Getting Your Songs Mixed Professionally

So you’ve been squirreling away for months (years?) in your home studio (Mum’s basement??) laying and editing tracks for your upcoming sonic masterpiece. Your rough diamond now just needs the final cut and polish that can only be afforded by a professional sound engineer in a commercial studio. What do you need to be aware of and how to best prepare so that when your opus is unleashed upon the masses, it sounds nothing short of awesome.

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1. Choosing a studio/sound engineer

Word of mouth is the best indicator of quality of where you should be headed. If you are in a band and/or part of a local scene, talk to other musicians who share a similar style to you. Otherwise do some research and see what bands/musicians have recorded at these locations. Most studios will list notable previous clients and in many cases will have examples of works they have produced.

  1. Preparing your tracks

Be absolutely anal (or fastidious or you prefer) about this. Find out what file formats the are acceptable by the studio as well as frequency and bit rate of files. In 99% of cases the  studio will be able to handle the industry standard of AIFF or WAV, 44.1khz, 16 or 24 bit, but it doesn’t hurt to double check this.  44.1khz is the best approach if you are intending to eventually distribute to CD format, although many artists these days do record at 48khz.

Are you using midi in your tracks? Depending on how much money you are prepared to blow on hourly studio rates, you could go in with the midi files and take advantage of whatever outboard gear/plugins the studio has to offer. Alternatively you may wish to save time and have all your tracks rendered to audio befor going into the studio. Personally, I have a pretty cool range of Native Instruments virtual instruments in my rig,  so I have all my sounds sorted out at home. Saves a lot of time on mixing day as well, which is not a good time to audition hundreds of presets looking for the sound you want.

Always check your audio files after render/export. Most modern day DAWS are pretty robust but I had a recent incident with Reaper that required re-work. In one small section of the overhead stereo mic track, the audio had failed to render. It wasn’t easy to pick up on during mixing as it basically only cut out a crash cymbal half way (which made it kinda sound like a hi hat closing quickly). So this eventually meant we had to re-run the whole render process next time I went back to the studio, AND get the whole track re-mastered. See screenshot below.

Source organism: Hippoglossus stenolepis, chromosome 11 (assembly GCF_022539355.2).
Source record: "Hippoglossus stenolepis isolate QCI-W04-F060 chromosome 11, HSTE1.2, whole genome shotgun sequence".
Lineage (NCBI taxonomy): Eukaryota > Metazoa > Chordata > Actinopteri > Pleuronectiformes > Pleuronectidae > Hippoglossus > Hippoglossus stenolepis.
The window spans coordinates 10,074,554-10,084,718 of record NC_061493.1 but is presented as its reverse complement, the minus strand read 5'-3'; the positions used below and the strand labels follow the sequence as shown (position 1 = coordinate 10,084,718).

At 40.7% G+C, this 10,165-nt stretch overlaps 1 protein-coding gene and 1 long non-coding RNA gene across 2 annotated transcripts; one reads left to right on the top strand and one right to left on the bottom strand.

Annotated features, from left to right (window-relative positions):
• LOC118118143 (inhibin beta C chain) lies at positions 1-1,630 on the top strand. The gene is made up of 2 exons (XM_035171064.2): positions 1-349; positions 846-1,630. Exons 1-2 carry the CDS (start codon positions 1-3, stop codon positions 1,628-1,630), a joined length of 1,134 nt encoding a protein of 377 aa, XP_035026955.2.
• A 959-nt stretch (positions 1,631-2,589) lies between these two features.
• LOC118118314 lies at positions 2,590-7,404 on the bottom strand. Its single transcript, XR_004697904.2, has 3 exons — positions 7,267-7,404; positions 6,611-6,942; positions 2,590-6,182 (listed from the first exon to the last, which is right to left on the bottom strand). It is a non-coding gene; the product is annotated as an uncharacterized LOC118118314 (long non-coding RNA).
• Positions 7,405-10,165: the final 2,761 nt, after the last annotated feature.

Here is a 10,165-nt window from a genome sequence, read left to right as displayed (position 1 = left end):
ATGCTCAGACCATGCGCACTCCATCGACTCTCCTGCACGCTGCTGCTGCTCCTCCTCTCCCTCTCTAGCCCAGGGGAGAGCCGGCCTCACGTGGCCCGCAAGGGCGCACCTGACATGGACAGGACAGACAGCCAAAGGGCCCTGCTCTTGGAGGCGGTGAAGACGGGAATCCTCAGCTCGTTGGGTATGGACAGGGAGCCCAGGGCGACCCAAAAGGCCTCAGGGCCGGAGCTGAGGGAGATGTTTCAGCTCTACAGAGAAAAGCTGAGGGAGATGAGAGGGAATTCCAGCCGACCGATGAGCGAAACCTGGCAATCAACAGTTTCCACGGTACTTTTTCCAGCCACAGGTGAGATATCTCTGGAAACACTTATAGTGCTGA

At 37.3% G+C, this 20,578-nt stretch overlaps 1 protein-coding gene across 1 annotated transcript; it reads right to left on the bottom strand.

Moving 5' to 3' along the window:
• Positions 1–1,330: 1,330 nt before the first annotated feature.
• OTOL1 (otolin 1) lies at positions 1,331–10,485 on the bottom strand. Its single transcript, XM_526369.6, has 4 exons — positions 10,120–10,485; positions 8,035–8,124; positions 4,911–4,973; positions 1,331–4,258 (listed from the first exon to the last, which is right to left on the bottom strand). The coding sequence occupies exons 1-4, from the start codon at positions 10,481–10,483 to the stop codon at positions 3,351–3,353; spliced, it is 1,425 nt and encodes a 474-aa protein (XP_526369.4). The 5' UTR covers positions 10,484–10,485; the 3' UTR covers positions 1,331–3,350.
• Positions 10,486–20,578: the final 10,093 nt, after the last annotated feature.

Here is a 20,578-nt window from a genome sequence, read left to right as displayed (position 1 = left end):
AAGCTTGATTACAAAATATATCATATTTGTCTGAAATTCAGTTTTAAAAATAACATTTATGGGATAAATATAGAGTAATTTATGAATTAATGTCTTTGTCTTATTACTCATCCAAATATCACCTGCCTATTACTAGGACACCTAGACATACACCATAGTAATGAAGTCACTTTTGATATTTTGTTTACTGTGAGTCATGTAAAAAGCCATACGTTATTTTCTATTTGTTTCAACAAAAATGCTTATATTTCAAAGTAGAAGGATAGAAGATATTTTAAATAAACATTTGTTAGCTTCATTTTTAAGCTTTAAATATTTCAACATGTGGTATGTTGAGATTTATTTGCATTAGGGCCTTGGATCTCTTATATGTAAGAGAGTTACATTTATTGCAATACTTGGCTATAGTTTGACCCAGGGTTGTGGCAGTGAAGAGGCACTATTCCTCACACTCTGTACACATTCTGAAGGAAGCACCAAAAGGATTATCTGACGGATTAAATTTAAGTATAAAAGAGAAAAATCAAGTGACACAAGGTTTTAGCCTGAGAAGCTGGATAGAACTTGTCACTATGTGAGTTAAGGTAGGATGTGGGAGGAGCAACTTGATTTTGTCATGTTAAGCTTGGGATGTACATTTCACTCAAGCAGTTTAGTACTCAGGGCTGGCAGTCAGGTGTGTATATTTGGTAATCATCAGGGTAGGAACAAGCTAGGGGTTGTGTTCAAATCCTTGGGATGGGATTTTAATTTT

This cost me $300 to re-render entire mix and re-master

This cost me $300 to re-render entire mix and re-master

Another big decision is how much processing and effects do you apply at home and how much do you leave til the day of mixing. Depends on a couple of things.

1 .How good are you on the tools? I mean audio engineering wise – do you know how to adjust an effect or do you just play with pre-sets til something cool pops up?

2.  How good are your range of effects themselves?

My rule of thumb is that if a sound is fairly standard (clean vocal, drums, acoustic guitar, exotic-Mongolian-yak-horn-flute, etc..) I leave effects  to the guy who is mixing the track. In my most recent experience when I had 2 tracks mixed, the studio had hundreds of plugins (many modeled after Neve preamps, API channel strips,Lexicon gear..etc….), and heaps of expensive outboard gear. So it makes sense to let them work with that, but I was assertive about what I liked and didn’t like, and guided them to the sound I was after.

If however you have a particular sound in mind, do what you can in your studio but leave things like reverbs and delays and anything that adds polish to the experts. For example, on one track recently I went for a  compressed, saturated vocal sound in a particular section of the song. So I applied compression and then Soundtoys Decapitator at home and left EQ and reverb alone to be applied on the day of mixing in the studio.

  1. on the Day of mixing.

Prepare for all eventualities. As well as bringing in your tracks, bring backups in the rare event that there are issues with your primary files. I even went so far as to take a backup hard drive AND a laptop with the original project files. Other than that I prepared an xlsx file with all tracks, panning information, rough volume levels etc..The actual mix did not actually follow this religiously, but it was more a guide to the engineer as to what I was trying to achieve. If your tracks are fairly basic, this may not be needed, but I had something like 45 tracks with multiple layered vocals, guitars, synths etc..

On the day of mixing you are probably going to be on the clock, paying by the hour. Keep focused on the job, try to limit the partying vibe (I realise that being it a  real studio is exciting), and don’t bring along your groupies/girlfriends/boyfriends/entourage. Save that til you’re as big as Wiz Khalifa or Susan Boyle and can afford to burn money on studio time.

A last thing to keep in mind, your ears will get tired throughout the session, especially if it is a long one. If you think the mix is awesome and is done and dusted, take a quick break before final review to rest your ears. It only has to be 10 mins or so, then come back and listen to the mix one last time before finally committing to it (or adjusting).

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